There are many different types of feeding tubes – with different entry and exit points, different sizes and different lengths. Your healthcare professional will decide on which tube would be more appropriate for you, but just because you have one type of tube does not mean that you can’t ask for a different type of tube that may be easier for you to look after and possibly more cosmetic – as long as it meets your health needs.
Nasogastric tube- through the nose into the stomach – usually for shorter term feeding. Routinely these tubes can be left in for a month if they do not become displaced, blocked or pulled out accidentally. You can be trained to replace this tube at home.
Nasojejunal tube – through the nose, through the stomach to the jejunum. If there is a risk of aspiration or your stomach is not working efficiently, the stomach can be bypassed and formula goes directly into the small bowel. NJ tubes will need to be placed in hospital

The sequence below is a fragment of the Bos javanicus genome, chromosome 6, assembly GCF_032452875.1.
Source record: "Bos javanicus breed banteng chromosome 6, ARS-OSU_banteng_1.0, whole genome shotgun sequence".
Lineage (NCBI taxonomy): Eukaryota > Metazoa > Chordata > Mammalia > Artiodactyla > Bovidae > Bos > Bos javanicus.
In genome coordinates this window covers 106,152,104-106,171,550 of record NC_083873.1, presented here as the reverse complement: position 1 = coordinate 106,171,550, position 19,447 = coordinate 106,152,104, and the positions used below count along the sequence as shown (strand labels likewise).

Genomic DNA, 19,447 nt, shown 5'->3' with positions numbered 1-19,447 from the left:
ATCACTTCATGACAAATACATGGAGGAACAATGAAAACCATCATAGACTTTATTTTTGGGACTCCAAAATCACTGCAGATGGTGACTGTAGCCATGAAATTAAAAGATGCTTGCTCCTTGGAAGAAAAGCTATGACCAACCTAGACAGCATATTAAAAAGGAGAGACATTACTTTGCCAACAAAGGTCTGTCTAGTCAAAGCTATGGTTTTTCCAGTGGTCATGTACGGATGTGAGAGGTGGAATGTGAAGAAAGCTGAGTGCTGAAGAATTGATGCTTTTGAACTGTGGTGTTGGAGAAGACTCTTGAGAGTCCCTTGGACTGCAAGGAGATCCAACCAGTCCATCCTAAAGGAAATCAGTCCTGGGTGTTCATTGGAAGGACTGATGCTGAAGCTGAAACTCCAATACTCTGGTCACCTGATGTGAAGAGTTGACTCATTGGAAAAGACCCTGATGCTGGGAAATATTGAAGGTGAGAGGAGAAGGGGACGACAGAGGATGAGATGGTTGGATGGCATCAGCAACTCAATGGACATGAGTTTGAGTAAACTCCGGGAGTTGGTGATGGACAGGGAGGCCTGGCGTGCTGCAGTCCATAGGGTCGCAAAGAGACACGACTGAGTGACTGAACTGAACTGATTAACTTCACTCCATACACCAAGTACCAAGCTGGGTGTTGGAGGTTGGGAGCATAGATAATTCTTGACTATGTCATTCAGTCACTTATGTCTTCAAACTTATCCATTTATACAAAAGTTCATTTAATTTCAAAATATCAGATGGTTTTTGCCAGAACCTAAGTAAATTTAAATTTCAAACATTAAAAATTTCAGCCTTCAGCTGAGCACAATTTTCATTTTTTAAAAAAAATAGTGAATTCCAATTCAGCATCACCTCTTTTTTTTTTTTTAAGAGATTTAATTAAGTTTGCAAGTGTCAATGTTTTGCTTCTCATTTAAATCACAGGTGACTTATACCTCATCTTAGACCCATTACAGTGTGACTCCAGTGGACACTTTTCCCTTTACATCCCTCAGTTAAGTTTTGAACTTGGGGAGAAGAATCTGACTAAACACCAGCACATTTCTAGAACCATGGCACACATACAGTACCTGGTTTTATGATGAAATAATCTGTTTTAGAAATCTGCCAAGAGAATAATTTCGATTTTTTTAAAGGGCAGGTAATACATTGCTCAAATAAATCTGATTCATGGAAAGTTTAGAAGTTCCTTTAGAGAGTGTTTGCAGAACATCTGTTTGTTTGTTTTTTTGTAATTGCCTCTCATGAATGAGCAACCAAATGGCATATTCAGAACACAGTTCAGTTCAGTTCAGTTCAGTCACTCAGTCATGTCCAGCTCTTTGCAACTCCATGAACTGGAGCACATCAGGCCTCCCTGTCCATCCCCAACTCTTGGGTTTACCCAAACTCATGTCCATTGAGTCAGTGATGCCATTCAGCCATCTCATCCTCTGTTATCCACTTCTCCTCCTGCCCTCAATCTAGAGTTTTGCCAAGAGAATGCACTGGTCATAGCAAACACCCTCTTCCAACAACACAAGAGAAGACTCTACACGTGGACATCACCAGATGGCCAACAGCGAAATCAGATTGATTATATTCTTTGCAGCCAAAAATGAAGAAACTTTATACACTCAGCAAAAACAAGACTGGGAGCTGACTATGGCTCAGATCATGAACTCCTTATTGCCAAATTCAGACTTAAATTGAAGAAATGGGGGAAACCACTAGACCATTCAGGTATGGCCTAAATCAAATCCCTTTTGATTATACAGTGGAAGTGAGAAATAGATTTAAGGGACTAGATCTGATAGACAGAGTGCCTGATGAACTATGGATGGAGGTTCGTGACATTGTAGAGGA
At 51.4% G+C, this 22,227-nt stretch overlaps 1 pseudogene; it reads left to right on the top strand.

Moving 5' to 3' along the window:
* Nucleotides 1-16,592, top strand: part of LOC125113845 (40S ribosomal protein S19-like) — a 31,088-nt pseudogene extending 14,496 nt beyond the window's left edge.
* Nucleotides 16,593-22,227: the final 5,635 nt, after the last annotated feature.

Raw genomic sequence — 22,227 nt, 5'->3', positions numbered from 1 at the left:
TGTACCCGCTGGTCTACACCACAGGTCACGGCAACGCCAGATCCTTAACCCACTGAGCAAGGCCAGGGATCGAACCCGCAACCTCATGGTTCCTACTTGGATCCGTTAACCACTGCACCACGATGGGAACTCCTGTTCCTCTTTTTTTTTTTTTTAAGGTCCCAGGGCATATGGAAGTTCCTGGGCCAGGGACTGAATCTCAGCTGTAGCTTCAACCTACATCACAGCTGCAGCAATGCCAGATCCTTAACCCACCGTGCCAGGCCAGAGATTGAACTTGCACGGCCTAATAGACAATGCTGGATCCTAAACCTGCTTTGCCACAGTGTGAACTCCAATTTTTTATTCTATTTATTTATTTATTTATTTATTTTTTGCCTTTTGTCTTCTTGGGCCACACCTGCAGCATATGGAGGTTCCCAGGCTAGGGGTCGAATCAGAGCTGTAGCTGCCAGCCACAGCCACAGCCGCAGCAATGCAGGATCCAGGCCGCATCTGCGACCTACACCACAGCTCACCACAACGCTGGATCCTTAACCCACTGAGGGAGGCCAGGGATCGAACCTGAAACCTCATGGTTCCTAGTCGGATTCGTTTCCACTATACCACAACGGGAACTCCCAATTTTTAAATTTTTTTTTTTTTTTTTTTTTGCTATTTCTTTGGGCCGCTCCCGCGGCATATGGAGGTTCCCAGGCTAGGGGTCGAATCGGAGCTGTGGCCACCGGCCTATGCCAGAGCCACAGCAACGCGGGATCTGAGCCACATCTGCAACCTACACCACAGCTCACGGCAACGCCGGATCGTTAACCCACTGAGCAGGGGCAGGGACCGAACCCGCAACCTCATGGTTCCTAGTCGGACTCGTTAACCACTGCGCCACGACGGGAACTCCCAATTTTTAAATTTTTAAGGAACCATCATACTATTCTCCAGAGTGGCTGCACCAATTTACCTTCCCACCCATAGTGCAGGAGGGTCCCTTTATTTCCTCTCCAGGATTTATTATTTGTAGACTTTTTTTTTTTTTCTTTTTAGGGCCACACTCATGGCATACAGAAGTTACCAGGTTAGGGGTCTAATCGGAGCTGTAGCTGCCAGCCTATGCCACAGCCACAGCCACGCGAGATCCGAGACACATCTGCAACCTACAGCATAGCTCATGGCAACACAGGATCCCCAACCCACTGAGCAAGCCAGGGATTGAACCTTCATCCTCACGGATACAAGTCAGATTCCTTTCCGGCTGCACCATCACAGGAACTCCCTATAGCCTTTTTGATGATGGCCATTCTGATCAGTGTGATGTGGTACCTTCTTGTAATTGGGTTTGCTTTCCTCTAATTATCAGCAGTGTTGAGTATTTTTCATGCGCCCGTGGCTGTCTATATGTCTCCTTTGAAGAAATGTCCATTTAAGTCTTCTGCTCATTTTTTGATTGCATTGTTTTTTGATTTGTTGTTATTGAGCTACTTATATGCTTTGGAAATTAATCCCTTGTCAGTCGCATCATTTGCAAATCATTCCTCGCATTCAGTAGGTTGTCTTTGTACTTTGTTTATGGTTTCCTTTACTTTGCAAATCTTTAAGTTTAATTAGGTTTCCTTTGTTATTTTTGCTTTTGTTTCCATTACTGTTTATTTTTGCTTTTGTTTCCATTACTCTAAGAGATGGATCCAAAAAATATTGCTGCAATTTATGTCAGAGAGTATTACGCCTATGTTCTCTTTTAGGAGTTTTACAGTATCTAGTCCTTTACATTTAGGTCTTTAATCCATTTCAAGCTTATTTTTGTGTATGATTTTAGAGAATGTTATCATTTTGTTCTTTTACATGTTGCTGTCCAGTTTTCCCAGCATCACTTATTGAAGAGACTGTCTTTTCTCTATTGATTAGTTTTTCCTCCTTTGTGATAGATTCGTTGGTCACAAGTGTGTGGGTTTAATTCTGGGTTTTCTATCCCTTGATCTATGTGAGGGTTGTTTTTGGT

Gastrostomy tube – this goes through the abdominal wall directly into the stomach. The tube may be held in by a balloon in the stomach – if they have a balloon, you can be trained to change these tubes at home
There are many variations of the gastrostomy tubes – but some are low profile (eg Mickey, Kangaroo) and some are longer tubes (eg Corflo, MIC, Kangaroo)
Gastrojejunostomy – via the abdominal wall bypassing through the stomach and then through to the jejunum. There are many variations of these tubes – they may be held in place by a balloon in the stomach, or they may have a pigtail bend in them to keep them in place. Feeding directly into the jejunum is sometimes necessary due to a high risk of aspiration or the stomach is not working as it should. These tubes need to be placed in hospital. They can also be low profile tube if necessary (Mickey).